As the retro bandwagon picks up steam, we're starting to see more and more old games hitting a variety of different platforms. The Tapwave Zodiac, theoretically, is powerful enough to run a lot of emulated 8- and 16-bit games at full speed. That's the theory behind Altered Beast for the Zodiac, which is an emulated Sega Genesis game. However, flaws in the emulation and lack of two-player support make this one a real drag.
Altered Beast is a game based on a solid premise. Nef, one of the minor demons of Hades, has kidnapped Athena and is using her as a bargaining chip for control of Mount Olympus. Zeus, powerless to stop this menace, summons you--an undead warrior--to his cause. The fact that Athena is one of ancient Greece's two gods of war was apparently a fact unknown to Sega in 1998, as the demure lass is helpless to escape Nef's foul clutches. Zeus has chosen you because of your unique ability to polymorph into several different fighting beasts by harnessing the power of "spirit orbs," floating power-ups dropped by the taupe-blue bulls that proliferate in each of the game's levels. While that may sound like a bit much, the game is really just a pretty standard side-scrolling beat-'em-up.
The Zodiac port of the game is simply an emulated version of the Genesis Altered Beast. As such, it is technically identical Sega's 16-bit port of the game. However, the game runs a lot slower than the original game. The game also lacks the two-player simultaneous play of the Genesis game, a fact that sorely robs the game of most of its value. As if to taunt you about this fact, the game's rolling attract mode demo even shows the game being played by two-players--all fun you can never have. This should be regarded as cruel and unfair.
Each of the game's stages follows a similar format: You must battle your way through hordes of undead minions until you have collected three spirit orbs. The first orb you collect transforms you into a muscleman, the second, into a superman, and the third and final orb transmogrifies you into one of several horrific creatures, depending on the level. As these creatures, you'll gain new powers, like dash attacks, electrical fields, and the ability to throw fireballs at your foes. Once you've attained monster form, you get to square off against one of Nef's forms. In one level, he becomes a terrifying, eyeball-spewing plant.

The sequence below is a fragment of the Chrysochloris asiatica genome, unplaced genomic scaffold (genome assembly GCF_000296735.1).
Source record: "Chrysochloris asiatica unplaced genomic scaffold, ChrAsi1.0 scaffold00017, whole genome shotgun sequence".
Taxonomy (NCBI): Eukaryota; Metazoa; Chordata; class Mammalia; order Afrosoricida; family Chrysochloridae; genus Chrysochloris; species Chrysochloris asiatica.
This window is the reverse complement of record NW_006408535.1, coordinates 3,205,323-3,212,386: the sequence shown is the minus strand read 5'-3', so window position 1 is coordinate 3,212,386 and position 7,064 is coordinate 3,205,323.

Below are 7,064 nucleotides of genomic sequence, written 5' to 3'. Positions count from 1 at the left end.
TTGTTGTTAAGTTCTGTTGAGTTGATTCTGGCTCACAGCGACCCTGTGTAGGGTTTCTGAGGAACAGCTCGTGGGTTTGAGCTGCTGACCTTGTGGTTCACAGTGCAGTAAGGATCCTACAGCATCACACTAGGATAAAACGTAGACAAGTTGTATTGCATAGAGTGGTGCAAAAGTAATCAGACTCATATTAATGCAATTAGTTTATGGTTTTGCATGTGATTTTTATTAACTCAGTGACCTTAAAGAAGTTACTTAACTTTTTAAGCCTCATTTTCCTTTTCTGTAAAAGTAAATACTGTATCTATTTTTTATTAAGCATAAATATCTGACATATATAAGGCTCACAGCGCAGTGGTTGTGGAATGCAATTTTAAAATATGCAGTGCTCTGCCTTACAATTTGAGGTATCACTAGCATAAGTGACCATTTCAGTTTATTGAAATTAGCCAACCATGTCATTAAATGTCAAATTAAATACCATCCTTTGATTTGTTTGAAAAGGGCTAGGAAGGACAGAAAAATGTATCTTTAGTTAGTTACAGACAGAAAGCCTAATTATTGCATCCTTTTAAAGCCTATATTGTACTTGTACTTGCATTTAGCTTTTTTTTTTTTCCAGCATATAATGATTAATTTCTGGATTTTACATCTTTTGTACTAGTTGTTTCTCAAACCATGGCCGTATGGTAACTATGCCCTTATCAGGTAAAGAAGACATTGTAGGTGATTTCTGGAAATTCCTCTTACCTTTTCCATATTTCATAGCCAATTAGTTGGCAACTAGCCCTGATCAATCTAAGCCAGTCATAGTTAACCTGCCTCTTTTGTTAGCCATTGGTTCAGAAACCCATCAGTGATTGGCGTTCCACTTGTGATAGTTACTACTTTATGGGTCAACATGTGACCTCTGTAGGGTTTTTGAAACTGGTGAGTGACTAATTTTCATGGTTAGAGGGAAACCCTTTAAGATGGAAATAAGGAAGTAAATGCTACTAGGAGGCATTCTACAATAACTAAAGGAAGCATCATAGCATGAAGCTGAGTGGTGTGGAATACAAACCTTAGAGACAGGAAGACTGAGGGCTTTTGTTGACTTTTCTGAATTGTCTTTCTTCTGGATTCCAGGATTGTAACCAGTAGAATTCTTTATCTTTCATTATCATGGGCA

It should be noted that Altered Beast is an unforgiving, difficult game. You have three lives--no continues--and your health does not recharge in between levels. The Zodiac version is made even more challenging by the fact that you have only a mediocre analog stick to work with in lieu of a more 2D-appropriate directional pad.
Graphically, Altered Beast looks like the Genesis game. The characters are large and reasonably detailed. However, the game doesn't run at full speed, especially if you run the game in the emulator's full screen mode. In windowed mode, the overall game speed is still noticeably slower than it should be. As for Altered Beast's sound, it is identical to that of the Genesis game, which featured equally itchy highs, particularly in the second level, in which your dragon creature uses a shock technique to damage enemies. As the Zodiac already tends to sound a bit tinny in the high end, you may find yourself disabling the game's sound to save your ears.
The original arcade version of Altered Beast was a terrific game, and this emulated version is a pale, weak version of the game it tries so hard to be. The game's slow speed and the lack of a two-player mode are inexcusable flaws. The Zodiac's Bluetooth feature would have made cooperative play simple to include. But as if to rub it in, the game actually asks you, before starting up the game, to be sure you have disabled Bluetooth. In its incomplete, single-player state, Altered Beast is inferior to its predecessor and not worth buying if you're a Zodiac owner.